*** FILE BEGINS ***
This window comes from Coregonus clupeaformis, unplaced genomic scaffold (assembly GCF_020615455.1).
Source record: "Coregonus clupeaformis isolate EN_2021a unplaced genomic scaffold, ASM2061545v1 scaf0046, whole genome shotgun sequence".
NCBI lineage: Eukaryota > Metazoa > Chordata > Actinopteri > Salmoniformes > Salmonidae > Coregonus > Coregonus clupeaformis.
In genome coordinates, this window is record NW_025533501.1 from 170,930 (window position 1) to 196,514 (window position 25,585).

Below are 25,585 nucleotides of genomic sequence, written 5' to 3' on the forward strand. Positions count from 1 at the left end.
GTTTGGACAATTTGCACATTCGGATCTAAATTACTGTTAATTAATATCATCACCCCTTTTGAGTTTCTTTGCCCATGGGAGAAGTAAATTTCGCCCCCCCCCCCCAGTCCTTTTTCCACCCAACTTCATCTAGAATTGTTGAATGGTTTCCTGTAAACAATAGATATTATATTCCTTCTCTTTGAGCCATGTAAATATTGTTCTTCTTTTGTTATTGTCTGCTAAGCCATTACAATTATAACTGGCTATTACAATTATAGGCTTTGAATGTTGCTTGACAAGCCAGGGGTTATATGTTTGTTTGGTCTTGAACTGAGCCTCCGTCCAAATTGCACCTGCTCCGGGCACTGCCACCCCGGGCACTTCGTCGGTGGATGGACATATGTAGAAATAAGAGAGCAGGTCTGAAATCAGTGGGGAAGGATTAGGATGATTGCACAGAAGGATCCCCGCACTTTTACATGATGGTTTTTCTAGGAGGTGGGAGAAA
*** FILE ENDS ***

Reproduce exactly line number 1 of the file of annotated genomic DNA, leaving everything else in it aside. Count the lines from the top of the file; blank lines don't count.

This window comes from Coregonus clupeaformis, unplaced genomic scaffold (assembly GCF_020615455.1).